The long promised and eagerly expected cheap edition of ‘Robbery Under Arms’ his been published this week by Macmillans at 3s 6d, Go and buy it at once. Miss Janet Achuroh has been engaged by Williamson for an Australasian tour, and goes out next month. There was a little scene in the House of Commons on Monday, in which Mr Hen-niker-Heaton played a prominent and, it is to be feared, somewhat ignominious part. For many months past, as I have told you, the member for Canterbury has been in the habit of wasting the time of the House and aggravating the Postmaster - General by putting commonplace questions about trivial matters which could equally well and far more easily he answered by the department itself. Mr Raikes has again and again begged the hon. member to take his queries to St. Martin’sle-Grand, and once or twice even gone the length of introducing small sneers into his replies. Unfortunately for the Postmaster-General “ our ’Enniker ” is phenomenally pachydermatous. “If,”once observed a brother Tory at the St. Stephen’s Club, “ you were to kick the beggar downstairs, he’d simply pick himself up, anoint the portions of his person exacerbated, and reasoending resume the interrupted argument.”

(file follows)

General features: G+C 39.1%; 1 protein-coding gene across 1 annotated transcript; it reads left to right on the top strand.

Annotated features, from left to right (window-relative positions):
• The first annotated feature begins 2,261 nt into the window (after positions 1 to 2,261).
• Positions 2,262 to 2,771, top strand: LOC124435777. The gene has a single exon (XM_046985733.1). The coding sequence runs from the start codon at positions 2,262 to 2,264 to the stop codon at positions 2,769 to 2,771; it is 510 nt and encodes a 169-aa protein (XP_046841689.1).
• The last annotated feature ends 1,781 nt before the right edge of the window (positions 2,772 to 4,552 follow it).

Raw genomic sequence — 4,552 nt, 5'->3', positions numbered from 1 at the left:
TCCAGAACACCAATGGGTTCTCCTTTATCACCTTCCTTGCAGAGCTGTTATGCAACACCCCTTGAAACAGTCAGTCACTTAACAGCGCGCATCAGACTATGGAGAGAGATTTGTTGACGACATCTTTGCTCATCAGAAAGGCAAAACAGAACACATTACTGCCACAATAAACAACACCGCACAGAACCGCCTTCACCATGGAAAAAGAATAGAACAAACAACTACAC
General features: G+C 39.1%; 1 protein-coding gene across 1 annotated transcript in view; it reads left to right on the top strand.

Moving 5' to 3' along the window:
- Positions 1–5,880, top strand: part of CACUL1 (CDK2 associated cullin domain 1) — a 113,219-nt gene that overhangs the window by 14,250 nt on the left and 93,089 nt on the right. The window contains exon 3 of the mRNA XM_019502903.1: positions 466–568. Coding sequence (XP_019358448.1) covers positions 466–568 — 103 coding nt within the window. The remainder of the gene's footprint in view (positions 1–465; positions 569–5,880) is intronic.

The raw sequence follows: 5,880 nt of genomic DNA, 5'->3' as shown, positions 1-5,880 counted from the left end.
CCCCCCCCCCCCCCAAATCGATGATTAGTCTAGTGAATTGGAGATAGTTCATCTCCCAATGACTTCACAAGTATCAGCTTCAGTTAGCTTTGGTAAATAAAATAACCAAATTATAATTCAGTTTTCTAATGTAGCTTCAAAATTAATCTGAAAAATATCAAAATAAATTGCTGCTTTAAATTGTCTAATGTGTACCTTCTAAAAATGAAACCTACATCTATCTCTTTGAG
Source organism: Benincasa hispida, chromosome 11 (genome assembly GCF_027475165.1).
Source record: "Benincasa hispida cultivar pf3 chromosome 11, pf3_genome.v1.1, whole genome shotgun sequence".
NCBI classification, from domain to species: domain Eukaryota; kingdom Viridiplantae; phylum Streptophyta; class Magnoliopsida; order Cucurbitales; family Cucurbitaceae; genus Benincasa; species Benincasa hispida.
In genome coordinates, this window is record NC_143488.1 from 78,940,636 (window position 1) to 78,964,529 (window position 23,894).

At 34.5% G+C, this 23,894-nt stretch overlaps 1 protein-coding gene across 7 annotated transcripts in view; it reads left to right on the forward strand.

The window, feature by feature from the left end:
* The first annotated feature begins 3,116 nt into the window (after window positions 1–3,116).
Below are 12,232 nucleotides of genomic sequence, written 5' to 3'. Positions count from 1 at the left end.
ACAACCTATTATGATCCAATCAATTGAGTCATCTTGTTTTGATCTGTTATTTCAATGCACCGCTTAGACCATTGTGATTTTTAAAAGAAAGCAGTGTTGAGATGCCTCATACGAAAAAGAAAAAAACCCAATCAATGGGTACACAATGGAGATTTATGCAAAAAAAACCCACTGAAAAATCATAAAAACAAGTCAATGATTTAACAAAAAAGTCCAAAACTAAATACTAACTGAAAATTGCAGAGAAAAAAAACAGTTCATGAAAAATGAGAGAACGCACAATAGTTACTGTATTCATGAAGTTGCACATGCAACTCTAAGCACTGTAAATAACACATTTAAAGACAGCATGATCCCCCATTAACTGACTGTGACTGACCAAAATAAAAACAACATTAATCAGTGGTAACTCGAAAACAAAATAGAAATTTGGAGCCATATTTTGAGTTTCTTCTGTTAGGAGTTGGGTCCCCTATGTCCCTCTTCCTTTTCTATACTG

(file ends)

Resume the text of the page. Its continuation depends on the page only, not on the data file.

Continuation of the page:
On Monday Postmaster-General Raikes, who has been persecuted past endurance by Mr Heaton’s questions of late, did let out at him, and on this occasion the snub was too patent even for the redoubtable Henniker to ignore:—“ Mr Raikes informed Mr Heaton, who suggested that the Post Office might derive a considerable revenue from granting the privilege of advertising on the backs of postage stamps and telegraph forms, that suggestions had been repeatedly made on the subject, and that some were before the department at the present time. If it should be decided to entertain the proposal, an effort would be made to ascertain the value of the revenue to be derived from the concession. He was not able to state what revenue was derived in Queensland from this source. With reference to the last part of the hon. gentleman’s question as to whether advertising agents had been consulted, it did not appear to be so much a matter for advertising agents as for advertising politicians.” The loud laughter and cheers from all parts of the Chamber which greeted this sally showed how accurately Heaton has been ganged by his fellows, and must have been galling to a degree. Later in the evening the nnfortnnate man rose again, and, with what effrontery he could muster, tried to turn the tables on the Postmaster-General and get him rebuked, by asking the Speaker whether it was for the dignity of the House that such an expression as “advertising politicians ” should be used. But the Speaker was not to be trapped into giving the tiresome member for Canterbury the least countenance. Speaking very coldly, indeed, he said “ be was not in the cha’r on the other occasion to which the hon. member had alluded. With respect to the question put that day, a little irritation was sometimes infused into a question, and sometimes It was infused into the answer—(laughter) but if it did not seem to him to overstep the bounds of order he should not think itnecessary to interfere. So the bumptious Australian was sat on all round, and betook himself disconsolately to the smoking room to “grizzle.” Phil Robinson’s divorce suit came on again at the Law Courts on Tuesday, when Mrs Robinson, as before, conducted her own case. A good many curious persons put in «n appearance in the gallery this time, amongst others a thickly-veiled lady, commonly (but, 1 should imagine, incorrectly) believed to be Phil’s friend and patroness, Miss Cornwell. Judge Butt advised Mrs Robinson to secure legal aid if she were anxions to. get a decree nisi, but the lady said No; all she wanted was a judicial separation and the custody of the children. The first the Judge made no bones about granting, after the steward and stewardess of the s.s, Drummond Castle had proved a little amour of the festive Phil’s on board that vessel two years back. Mr Porter (who appeared for Phil) opposed, however, Mrs Robinson’s having the custody of the children. He read extracts from a document which stated that Mrs Robinson was a person of homicidal and suicidal tendencies. She had been under medical care for burning her clothes and mutilating her hand. “Is this true?” asked the Judge. “Yes,” said the woman dramatically. “He sent me mad with 1